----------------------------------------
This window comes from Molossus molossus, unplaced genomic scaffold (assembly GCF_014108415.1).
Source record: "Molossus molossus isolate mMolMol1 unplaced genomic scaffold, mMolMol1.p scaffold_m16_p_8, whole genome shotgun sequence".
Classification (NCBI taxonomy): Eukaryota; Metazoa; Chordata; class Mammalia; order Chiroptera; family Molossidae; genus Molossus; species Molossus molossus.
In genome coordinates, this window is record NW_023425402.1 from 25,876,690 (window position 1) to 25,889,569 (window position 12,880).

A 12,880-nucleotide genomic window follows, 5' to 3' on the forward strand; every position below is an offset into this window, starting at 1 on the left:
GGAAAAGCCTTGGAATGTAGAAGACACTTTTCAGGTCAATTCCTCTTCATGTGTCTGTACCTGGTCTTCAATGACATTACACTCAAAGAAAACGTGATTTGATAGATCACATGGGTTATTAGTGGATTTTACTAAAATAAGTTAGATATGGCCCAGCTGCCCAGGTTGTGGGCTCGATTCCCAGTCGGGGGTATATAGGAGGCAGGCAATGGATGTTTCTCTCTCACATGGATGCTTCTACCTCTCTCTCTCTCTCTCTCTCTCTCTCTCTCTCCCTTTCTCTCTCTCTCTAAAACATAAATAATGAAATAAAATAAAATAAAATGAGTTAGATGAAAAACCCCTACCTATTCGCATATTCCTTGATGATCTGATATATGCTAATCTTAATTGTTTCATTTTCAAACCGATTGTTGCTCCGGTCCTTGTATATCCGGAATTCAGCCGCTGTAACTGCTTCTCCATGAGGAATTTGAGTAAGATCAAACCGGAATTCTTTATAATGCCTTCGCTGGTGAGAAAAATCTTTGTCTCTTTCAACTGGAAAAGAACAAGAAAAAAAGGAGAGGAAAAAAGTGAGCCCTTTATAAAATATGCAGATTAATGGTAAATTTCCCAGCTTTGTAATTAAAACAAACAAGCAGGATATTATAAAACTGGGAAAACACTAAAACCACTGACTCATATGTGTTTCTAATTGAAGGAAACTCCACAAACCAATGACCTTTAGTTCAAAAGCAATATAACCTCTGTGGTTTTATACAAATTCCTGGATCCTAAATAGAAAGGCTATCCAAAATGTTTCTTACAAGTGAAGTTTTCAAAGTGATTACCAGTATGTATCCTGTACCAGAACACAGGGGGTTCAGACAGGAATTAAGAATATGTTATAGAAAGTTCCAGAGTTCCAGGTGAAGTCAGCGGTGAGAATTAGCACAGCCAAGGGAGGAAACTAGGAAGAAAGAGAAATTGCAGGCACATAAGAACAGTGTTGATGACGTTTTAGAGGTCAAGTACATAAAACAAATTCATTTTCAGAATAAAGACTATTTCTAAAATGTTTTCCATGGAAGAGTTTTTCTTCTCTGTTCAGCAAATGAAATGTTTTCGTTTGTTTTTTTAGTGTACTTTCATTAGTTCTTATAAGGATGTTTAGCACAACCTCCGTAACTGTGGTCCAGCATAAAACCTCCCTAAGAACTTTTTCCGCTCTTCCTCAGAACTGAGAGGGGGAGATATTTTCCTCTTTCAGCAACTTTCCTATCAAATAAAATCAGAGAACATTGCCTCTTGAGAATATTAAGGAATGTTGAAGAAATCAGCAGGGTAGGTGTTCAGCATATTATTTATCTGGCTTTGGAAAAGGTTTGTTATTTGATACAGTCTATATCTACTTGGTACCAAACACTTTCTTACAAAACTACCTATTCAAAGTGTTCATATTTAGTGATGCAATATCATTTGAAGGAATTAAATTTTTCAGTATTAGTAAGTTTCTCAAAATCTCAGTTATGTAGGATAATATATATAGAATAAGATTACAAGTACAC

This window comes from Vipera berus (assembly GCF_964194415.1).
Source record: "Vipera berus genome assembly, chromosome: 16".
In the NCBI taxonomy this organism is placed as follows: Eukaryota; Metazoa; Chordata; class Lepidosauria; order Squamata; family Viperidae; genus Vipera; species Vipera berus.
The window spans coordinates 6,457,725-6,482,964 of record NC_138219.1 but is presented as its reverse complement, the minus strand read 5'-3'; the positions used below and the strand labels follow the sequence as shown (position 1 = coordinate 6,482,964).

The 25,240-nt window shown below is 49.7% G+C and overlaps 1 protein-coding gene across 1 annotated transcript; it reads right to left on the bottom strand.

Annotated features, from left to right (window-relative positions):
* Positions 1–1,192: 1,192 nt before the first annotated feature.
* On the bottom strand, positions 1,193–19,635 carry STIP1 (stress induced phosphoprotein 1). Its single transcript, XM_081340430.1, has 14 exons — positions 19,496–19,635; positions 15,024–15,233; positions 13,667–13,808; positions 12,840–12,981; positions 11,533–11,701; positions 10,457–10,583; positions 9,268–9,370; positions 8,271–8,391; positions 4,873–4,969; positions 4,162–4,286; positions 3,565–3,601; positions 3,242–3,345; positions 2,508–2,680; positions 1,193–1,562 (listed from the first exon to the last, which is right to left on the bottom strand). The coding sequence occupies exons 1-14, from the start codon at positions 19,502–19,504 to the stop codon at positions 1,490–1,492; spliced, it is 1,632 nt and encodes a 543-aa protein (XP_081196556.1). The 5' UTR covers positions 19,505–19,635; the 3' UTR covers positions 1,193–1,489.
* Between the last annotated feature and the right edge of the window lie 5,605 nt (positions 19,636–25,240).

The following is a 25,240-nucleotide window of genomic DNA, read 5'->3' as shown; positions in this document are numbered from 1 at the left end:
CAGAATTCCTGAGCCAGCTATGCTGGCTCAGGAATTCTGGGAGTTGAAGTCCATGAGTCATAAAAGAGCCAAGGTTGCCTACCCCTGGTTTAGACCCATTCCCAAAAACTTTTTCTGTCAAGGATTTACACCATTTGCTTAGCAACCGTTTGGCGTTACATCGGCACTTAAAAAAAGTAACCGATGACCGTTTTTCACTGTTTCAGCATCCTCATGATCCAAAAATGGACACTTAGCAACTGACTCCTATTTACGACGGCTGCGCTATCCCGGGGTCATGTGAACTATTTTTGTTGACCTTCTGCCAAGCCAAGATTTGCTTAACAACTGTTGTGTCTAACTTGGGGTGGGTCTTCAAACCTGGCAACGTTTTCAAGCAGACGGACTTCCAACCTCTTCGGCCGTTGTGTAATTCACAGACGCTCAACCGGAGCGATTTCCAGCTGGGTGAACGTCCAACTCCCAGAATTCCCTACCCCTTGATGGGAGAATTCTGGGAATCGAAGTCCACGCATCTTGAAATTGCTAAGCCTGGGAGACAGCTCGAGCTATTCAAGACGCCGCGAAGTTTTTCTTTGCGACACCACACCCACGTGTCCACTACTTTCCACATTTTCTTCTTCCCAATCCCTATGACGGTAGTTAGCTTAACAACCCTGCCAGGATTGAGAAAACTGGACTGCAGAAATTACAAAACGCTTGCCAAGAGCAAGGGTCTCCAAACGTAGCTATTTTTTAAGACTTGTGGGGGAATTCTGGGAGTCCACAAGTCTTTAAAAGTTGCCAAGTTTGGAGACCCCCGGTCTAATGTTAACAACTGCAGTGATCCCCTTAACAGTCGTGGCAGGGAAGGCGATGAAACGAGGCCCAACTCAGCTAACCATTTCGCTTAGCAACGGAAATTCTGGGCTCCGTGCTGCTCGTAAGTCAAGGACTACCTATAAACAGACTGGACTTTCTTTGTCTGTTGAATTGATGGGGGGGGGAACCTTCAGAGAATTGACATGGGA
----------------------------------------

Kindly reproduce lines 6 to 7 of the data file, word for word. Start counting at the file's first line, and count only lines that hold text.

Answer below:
GGAAAAGCCTTGGAATGTAGAAGACACTTTTCAGGTCAATTCCTCTTCATGTGTCTGTACCTGGTCTTCAATGACATTACACTCAAAGAAAACGTGATTTGATAGATCACATGGGTTATTAGTGGATTTTACTAAAATAAGTTAGATATGGCCCAGCTGCCCAGGTTGTGGGCTCGATTCCCAGTCGGGGGTATATAGGAGGCAGGCAATGGATGTTTCTCTCTCACATGGATGCTTCTACCTCTCTCTCTCTCTCTCTCTCTCTCTCTCTCTCCCTTTCTCTCTCTCTCTAAAACATAAATAATGAAATAAAATAAAATAAAATGAGTTAGATGAAAAACCCCTACCTATTCGCATATTCCTTGATGATCTGATATATGCTAATCTTAATTGTTTCATTTTCAAACCGATTGTTGCTCCGGTCCTTGTATATCCGGAATTCAGCCGCTGTAACTGCTTCTCCATGAGGAATTTGAGTAAGATCAAACCGGAATTCTTTATAATGCCTTCGCTGGTGAGAAAAATCTTTGTCTCTTTCAACTGGAAAAGAACAAGAAAAAAAGGAGAGGAAAAAAGTGAGCCCTTTATAAAATATGCAGATTAATGGTAAATTTCCCAGCTTTGTAATTAAAACAAACAAGCAGGATATTATAAAACTGGGAAAACACTAAAACCACTGACTCATATGTGTTTCTAATTGAAGGAAACTCCACAAACCAATGACCTTTAGTTCAAAAGCAATATAACCTCTGTGGTTTTATACAAATTCCTGGATCCTAAATAGAAAGGCTATCCAAAATGTTTCTTACAAGTGAAGTTTTCAAAGTGATTACCAGTATGTATCCTGTACCAGAACACAGGGGGTTCAGACAGGAATTAAGAATATGTTATAGAAAGTTCCAGAGTTCCAGGTGAAGTCAGCGGTGAGAATTAGCACAGCCAAGGGAGGAAACTAGGAAGAAAGAGAAATTGCAGGCACATAAGAACAGTGTTGATGACGTTTTAGAGGTCAAGTACATAAAACAAATTCATTTTCAGAATAAAGACTATTTCTAAAATGTTTTCCATGGAAGAGTTTTTCTTCTCTGTTCAGCAAATGAAATGTTTTCGTTTGTTTTTTTAGTGTACTTTCATTAGTTCTTATAAGGATGTTTAGCACAACCTCCGTAACTGTGGTCCAGCATAAAACCTCCCTAAGAACTTTTTCCGCTCTTCCTCAGAACTGAGAGGGGGAGATATTTTCCTCTTTCAGCAACTTTCCTATCAAATAAAATCAGAGAACATTGCCTCTTGAGAATATTAAGGAATGTTGAAGAAATCAGCAGGGTAGGTGTTCAGCATATTATTTATCTGGCTTTGGAAAAGGTTTGTTATTTGATACAGTCTATATCTACTTGGTACCAAACACTTTCTTACAAAACTACCTATTCAAAGTGTTCATATTTAGTGATGCAATATCATTTGAAGGAATTAAATTTTTCAGTATTAGTAAGTTTCTCAAAATCTCAGTTATGTAGGATAATATATATAGAATAAGATTACAAGTACAC

This window comes from Vipera berus (assembly GCF_964194415.1).